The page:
He placed him in full view, in the second row of benches, that night, and I began on him. I tried him with mild jokes, then with severe ones; I dosed him with bad jokes and riddled him with good ones; I fired old stale jokes into him, and peppered him fore and aft with red-hot new ones; I warmed up to my work, and assaulted him on the right and left, in front and behind; I fumed and sweated and charged and ranted till I was hoarse and sick and frantic and furious; but I never moved him once--I never started a smile or a tear! Never a ghost of a smile, and never a suspicion of moisture! I was astounded. I closed the lecture at last with one despairing shriek--with one wild burst of humor, and hurled a joke of supernatural atrocity full at him!

Then I sat down bewildered and exhausted.

The president of the society came up and bathed my head with cold water, and said: "What made you carry on so toward the last?"

I said: "I was trying to make that confounded old fool laugh, in the second row."

And he said: "Well, you were wasting your time, because he is deaf and dumb, and as blind as a badger!"

Now, was that any way for that old man's nephew to impose on a stranger and orphan like me? I ask you as a man and brother, if that was any way for him to do?

THE OFFICE BORE--[Written about 1869]

He arrives just as regularly as the clock strikes nine in the morning. And so he even beats the editor sometimes, and the porter must leave his work and climb two or three pairs of stairs to unlock the "Sanctum" door and let him in. He lights one of the office pipes--not reflecting, perhaps, that the editor may be one of those "stuck-up" people who would as soon have a stranger defile his tooth-brush as his pipe-stem. Then he begins to loll--for a person who can consent to loaf his useless life away in ignominious indolence has not the energy to sit up straight. He stretches full length on the sofa awhile; then draws up to half length; then gets into a chair, hangs his head back and his arms abroad, and stretches his legs till the rims of his boot-heels rest upon the floor; by and by sits up and leans forward, with one leg or both over the arm of the chair. But it is still observable that with all his changes of position, he never assumes the upright or a fraudful affectation of dignity. From time to time he yawns, and stretches, and scratches himself with a tranquil, mangy enjoyment, and now and then he grunts a kind of stuffy, overfed grunt, which is full of animal contentment. At rare and long intervals, however, he sighs a sigh that is the eloquent expression of a secret confession, to wit "I am useless and a nuisance, a cumberer of the earth." The bore and his comrades--for there are usually from two to four on hand, day and night--mix into the conversation when men come in to see the editors for a moment on business; they hold noisy talks among themselves about politics in particular, and all other subjects in general--even warming up, after a fashion, sometimes, and seeming to take almost a real interest in what they are discussing. They ruthlessly call an editor from his work with such a remark as: "Did you see this, Smith, in the Gazette?" and proceed to read the paragraph while the sufferer reins in his impatient pen and listens; they often loll and sprawl round the office hour after hour, swapping anecdotes and relating personal experiences to each other-- hairbreadth escapes, social encounters with distinguished men, election reminiscences, sketches of odd characters, etc. And through all those hours they never seem to comprehend that they are robbing the editors of their time, and the public of journalistic excellence in next day's paper. At other times they drowse, or dreamily pore over exchanges, or droop limp and pensive over the chair-arms for an hour. Even this solemn silence is small respite to the editor, for the next uncomfortable thing to having people look over his shoulders, perhaps, is to have them sit by in silence and listen to the scratching of his pen.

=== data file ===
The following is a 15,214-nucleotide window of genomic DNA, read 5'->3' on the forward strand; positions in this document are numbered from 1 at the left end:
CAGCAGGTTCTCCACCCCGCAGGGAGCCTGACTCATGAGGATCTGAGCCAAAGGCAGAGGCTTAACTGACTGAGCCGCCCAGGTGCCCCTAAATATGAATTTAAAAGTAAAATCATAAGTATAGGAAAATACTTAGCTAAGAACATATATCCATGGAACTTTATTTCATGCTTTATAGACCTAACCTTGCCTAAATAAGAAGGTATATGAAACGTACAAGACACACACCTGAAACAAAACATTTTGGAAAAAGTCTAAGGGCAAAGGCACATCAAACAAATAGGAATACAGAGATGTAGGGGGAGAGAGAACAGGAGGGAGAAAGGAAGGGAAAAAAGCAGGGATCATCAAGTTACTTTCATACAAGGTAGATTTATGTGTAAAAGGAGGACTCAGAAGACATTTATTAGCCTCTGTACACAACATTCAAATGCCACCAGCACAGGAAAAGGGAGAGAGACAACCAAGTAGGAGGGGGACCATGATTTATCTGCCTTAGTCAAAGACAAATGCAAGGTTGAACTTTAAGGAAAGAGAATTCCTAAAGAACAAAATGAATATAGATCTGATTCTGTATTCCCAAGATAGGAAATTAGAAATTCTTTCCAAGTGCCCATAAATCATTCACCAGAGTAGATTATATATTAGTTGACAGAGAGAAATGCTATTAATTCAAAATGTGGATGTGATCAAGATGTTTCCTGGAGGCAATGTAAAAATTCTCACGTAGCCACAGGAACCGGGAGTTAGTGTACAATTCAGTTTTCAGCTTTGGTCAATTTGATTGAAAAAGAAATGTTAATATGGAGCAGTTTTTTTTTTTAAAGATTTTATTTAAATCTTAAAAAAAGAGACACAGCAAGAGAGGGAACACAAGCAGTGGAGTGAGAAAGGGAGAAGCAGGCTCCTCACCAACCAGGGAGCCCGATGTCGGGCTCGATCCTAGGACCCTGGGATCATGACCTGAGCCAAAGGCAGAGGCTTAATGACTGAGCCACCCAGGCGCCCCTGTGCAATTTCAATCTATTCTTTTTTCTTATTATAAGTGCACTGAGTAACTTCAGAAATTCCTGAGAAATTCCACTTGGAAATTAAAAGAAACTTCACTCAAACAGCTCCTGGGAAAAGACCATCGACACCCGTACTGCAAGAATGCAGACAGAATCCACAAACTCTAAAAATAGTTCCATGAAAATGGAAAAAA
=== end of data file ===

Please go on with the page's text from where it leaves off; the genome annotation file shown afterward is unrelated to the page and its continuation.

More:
Mark Twain
Classic Literature Library

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